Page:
Why is Adrian Gonzalez’s father suing Major League Baseball?

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It has nothing to do with Adrian. It has everything to do with a 17 year-old pitching prospect named Daniel Pesqueira. Jorge Arangure of Sports on Earth has the story and it’s a fascinating one.

Pesqueira was in Fort Myers, trying out for the Red Sox and likely to receive a contract offer when Major League Baseball informed him that, contrary to what Pesqueira believed, he was under contract with the Mexico City Diablos Rojos of the Liga Mexicana de Beisbol (LMB). The only evidence that Pesqueira was under contract with Mexico City: a couple of exceedingly sketchy documents and Major League Baseball’s refusal to question the LMB’s assertions about their validity at all.

Enter David Gonzalez, who has taken up Pesqueira’s case, suing Major League Baseball and attempting to expose and ultimately put an end to the often shady dealings between LMB and MLB which keep Mexican ballplayers in a state which some of them call virtual slavery. What’s more: the pendency and outcome of the case could throw a major wrench into Major League Baseball’s plans to institute an international draft, as it seems so intent on doing.

Check out Arangure’s story and marvel at how much damage can be caused by some folks looking to make a few bucks and some other folks not having the nerve to rock the boat.

Zack Cozart thinks the way the Rays have been using Sergio Romo is bad for baseball

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The Rays started Sergio Romo on back-to-back days and if that sounds weird to you, you’re not alone. Romo, of course, was the star closer for the Giants for a while, helping them win the World Series in 2012 and ’14. He’s been a full-time reliever dating back to 2006, when he was at Single-A.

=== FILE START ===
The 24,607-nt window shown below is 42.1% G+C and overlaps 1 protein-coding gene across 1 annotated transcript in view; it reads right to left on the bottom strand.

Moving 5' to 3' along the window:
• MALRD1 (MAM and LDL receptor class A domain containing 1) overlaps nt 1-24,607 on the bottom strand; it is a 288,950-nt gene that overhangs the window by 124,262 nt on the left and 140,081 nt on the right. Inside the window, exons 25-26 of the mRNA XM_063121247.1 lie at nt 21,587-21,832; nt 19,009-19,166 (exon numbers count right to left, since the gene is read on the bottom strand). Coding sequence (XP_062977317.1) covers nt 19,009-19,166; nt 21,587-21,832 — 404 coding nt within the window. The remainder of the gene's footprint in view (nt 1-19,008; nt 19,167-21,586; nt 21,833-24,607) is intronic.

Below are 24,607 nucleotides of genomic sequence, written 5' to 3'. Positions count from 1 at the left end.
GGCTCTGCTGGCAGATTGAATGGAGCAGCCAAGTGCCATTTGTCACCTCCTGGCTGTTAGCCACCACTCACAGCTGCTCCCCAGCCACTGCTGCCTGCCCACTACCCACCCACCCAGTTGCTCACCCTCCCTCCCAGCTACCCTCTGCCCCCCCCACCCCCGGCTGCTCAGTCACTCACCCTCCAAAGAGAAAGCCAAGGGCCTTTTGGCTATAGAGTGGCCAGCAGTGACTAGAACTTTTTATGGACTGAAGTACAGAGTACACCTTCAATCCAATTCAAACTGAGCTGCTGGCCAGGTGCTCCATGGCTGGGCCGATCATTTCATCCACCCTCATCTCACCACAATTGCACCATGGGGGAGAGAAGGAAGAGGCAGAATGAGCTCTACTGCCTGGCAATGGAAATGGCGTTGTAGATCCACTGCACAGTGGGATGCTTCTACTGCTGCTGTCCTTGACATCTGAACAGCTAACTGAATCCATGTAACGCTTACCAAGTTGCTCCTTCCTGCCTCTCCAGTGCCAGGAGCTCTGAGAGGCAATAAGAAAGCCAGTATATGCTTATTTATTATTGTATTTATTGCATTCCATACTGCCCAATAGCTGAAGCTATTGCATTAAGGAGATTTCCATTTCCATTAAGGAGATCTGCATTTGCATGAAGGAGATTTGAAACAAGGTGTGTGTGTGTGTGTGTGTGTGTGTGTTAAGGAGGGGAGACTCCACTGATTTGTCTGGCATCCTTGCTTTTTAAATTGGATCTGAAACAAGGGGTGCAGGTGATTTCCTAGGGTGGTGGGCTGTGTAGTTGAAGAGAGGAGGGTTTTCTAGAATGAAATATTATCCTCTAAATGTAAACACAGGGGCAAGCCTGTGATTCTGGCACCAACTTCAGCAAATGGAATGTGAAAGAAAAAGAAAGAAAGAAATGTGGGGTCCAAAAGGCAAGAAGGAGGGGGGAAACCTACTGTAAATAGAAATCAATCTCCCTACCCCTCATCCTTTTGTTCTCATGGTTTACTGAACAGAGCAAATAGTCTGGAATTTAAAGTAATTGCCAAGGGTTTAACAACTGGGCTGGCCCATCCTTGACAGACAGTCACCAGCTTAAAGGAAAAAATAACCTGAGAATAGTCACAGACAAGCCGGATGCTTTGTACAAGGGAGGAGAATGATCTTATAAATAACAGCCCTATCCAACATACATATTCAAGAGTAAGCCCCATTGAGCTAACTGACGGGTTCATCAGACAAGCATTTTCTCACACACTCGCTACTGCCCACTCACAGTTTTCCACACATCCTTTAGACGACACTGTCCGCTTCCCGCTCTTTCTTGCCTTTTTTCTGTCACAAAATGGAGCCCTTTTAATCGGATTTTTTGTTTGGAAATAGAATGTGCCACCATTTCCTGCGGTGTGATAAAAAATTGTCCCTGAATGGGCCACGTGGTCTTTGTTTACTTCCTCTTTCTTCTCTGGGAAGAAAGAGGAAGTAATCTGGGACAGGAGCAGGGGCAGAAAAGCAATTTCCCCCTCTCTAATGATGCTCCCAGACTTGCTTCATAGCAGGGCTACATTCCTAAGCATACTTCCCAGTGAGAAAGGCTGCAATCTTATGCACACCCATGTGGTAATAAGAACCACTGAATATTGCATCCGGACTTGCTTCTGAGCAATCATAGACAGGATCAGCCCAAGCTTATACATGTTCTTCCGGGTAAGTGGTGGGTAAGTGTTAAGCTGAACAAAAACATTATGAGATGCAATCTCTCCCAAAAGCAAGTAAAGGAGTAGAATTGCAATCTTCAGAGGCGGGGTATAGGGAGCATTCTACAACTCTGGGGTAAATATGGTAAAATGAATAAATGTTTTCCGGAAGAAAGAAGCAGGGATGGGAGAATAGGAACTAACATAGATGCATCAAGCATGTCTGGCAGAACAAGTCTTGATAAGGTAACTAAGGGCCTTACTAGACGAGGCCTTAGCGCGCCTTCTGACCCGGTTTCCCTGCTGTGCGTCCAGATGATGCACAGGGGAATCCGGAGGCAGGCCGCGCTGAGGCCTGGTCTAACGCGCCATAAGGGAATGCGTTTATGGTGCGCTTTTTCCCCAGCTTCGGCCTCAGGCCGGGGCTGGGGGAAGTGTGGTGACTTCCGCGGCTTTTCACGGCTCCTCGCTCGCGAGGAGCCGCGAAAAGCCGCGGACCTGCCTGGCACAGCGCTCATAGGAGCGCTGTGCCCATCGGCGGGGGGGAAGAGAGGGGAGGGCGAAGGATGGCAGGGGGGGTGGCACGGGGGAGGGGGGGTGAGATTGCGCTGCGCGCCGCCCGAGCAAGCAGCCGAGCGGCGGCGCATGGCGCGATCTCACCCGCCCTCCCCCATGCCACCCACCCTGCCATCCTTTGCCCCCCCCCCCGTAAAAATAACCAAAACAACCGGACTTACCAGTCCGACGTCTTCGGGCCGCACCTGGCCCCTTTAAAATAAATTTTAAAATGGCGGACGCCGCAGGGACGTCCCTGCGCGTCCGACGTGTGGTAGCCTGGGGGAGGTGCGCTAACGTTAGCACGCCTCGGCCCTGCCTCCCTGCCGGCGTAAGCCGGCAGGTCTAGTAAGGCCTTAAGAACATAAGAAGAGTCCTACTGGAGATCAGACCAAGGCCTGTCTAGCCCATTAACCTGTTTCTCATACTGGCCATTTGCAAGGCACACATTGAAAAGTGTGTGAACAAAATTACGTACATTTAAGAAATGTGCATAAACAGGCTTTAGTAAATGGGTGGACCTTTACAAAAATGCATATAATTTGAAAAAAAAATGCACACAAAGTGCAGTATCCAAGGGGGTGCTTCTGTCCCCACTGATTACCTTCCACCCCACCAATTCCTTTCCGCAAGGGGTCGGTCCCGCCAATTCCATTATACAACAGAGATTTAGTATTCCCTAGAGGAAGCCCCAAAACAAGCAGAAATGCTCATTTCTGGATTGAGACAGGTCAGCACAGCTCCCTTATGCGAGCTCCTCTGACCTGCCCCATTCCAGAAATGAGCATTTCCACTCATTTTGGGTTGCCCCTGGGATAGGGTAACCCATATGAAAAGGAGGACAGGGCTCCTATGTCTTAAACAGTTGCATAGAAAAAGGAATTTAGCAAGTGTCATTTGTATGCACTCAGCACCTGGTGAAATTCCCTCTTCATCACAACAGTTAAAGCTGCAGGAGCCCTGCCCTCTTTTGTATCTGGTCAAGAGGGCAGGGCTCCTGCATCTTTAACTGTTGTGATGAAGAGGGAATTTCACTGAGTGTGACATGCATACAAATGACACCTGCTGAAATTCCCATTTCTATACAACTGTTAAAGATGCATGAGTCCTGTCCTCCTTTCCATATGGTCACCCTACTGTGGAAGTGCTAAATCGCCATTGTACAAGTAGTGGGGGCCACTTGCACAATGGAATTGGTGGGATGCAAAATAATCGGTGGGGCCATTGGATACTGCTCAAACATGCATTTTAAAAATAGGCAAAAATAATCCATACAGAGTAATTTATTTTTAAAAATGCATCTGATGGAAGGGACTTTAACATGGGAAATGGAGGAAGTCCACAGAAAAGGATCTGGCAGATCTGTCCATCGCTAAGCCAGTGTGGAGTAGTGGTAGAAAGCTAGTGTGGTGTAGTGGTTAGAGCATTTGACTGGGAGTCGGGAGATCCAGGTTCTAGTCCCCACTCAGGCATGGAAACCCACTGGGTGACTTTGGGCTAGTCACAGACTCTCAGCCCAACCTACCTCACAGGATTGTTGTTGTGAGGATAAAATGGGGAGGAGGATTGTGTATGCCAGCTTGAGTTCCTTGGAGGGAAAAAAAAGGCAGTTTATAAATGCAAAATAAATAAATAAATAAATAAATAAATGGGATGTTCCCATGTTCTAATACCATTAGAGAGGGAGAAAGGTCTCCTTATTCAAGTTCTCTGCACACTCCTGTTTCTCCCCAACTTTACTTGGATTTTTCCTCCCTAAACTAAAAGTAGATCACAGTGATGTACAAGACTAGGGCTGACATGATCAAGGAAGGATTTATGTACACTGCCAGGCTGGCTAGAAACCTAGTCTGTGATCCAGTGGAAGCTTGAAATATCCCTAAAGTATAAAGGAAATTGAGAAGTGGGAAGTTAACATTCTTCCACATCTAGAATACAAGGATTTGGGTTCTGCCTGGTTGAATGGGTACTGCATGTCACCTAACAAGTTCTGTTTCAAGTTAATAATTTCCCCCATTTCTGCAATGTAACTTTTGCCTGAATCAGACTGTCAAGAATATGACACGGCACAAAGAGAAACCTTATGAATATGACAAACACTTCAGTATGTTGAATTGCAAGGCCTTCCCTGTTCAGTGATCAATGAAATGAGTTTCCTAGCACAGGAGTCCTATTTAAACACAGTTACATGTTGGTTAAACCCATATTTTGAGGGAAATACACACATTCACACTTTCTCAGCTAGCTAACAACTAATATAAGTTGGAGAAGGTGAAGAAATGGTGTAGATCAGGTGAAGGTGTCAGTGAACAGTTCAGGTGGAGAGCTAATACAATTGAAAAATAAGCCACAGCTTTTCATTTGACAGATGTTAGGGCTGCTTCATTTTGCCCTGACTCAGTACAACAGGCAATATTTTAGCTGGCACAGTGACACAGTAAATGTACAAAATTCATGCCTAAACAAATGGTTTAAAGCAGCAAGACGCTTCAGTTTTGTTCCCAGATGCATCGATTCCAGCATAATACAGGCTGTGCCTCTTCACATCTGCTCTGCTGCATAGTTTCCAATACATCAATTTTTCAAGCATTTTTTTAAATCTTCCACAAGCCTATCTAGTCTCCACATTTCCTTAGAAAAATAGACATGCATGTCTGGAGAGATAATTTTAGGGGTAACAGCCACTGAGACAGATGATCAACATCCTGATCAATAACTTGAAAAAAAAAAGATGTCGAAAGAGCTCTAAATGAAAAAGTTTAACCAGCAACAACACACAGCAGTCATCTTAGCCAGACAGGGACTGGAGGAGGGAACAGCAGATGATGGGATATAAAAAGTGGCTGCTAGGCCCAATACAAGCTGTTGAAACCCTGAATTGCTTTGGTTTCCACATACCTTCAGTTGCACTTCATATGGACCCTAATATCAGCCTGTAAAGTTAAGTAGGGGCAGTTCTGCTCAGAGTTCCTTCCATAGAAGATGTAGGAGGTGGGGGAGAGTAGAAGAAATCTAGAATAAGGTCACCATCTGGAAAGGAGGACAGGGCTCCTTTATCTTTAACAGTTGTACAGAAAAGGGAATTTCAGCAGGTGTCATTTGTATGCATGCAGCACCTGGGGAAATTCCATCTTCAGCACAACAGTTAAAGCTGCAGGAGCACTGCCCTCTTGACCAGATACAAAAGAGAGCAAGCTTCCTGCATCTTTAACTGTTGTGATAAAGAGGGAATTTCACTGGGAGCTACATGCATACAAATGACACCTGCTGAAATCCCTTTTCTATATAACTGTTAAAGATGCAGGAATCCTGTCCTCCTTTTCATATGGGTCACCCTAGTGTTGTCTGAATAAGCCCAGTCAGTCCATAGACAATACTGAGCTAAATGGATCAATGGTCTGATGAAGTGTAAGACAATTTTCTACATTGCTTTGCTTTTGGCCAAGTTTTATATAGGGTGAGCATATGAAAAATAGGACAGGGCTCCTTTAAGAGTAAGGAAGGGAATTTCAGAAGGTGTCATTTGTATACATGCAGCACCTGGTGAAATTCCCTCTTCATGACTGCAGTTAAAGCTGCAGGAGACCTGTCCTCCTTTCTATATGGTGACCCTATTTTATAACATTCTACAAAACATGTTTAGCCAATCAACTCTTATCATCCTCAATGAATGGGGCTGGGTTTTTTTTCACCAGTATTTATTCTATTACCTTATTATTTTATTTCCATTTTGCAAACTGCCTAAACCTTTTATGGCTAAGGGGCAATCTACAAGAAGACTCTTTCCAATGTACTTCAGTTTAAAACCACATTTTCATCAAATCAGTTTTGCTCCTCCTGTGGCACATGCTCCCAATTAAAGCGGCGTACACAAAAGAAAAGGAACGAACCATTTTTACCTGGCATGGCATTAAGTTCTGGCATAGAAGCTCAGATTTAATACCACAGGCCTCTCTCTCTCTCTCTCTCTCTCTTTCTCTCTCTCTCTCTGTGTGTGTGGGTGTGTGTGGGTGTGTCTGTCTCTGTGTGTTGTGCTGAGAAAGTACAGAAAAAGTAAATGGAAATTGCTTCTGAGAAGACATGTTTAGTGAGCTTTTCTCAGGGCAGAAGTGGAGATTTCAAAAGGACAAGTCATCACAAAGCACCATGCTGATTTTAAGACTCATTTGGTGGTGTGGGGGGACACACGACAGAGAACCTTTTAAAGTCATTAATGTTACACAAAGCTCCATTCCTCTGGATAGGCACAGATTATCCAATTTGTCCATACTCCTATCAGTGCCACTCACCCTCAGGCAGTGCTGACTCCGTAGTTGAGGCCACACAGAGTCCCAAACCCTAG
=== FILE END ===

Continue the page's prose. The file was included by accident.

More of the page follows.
In an effort to prevent lefty Ryan Yarbrough from facing the righty-heavy top of the Angels’ lineup (Zack Cozart, Mike Trout, Justin Upton), Romo started Saturday’s game, pitching the first inning before giving way to Yarbrough in the second. Romo struck out the side, in fact. The Rays went on to win 5-3.

The Rays did it again on Sunday afternoon, starting Romo. This time, he got four outs before giving way to Matt Andriese. Romo walked two without giving up a hit while striking out three. The Angels managed to win 5-2 however.

Despite Sunday’s win, Cozart wasn’t a happy camper with the way the Rays used Romo. Via Fabian Ardaya of The Athletic, Cozart said, “It was weird … It’s bad for baseball, in my opinion … It’s spring training. That’s the best way to explain it.”

It’s difficult to see merit in Cozart’s argument. It’s not like the Rays were making excessive amounts of pitching changes; they used five on Saturday and four on Sunday. The games lasted three hours and three hours, 15 minutes, respectively. The average game time is exactly three hours so far this season. I’m having trouble wondering how else Cozart might mean the strategy is bad for baseball.

It seems like the real issue is that Cozart is afraid of the sport changing around him. The Rays, like most small market teams, have to find their edges in slight ways. The Rays aren’t doing this blindly; the strategy makes sense based on their opponents’ starting lineup. The idea of valuing on-base percentage was scoffed at. Shifting was scoffed at and now every team employs them to some degree. Who knows if starting a reliever for the first three or four outs will become a trend, but it’s shortsighted to write it off at first glance.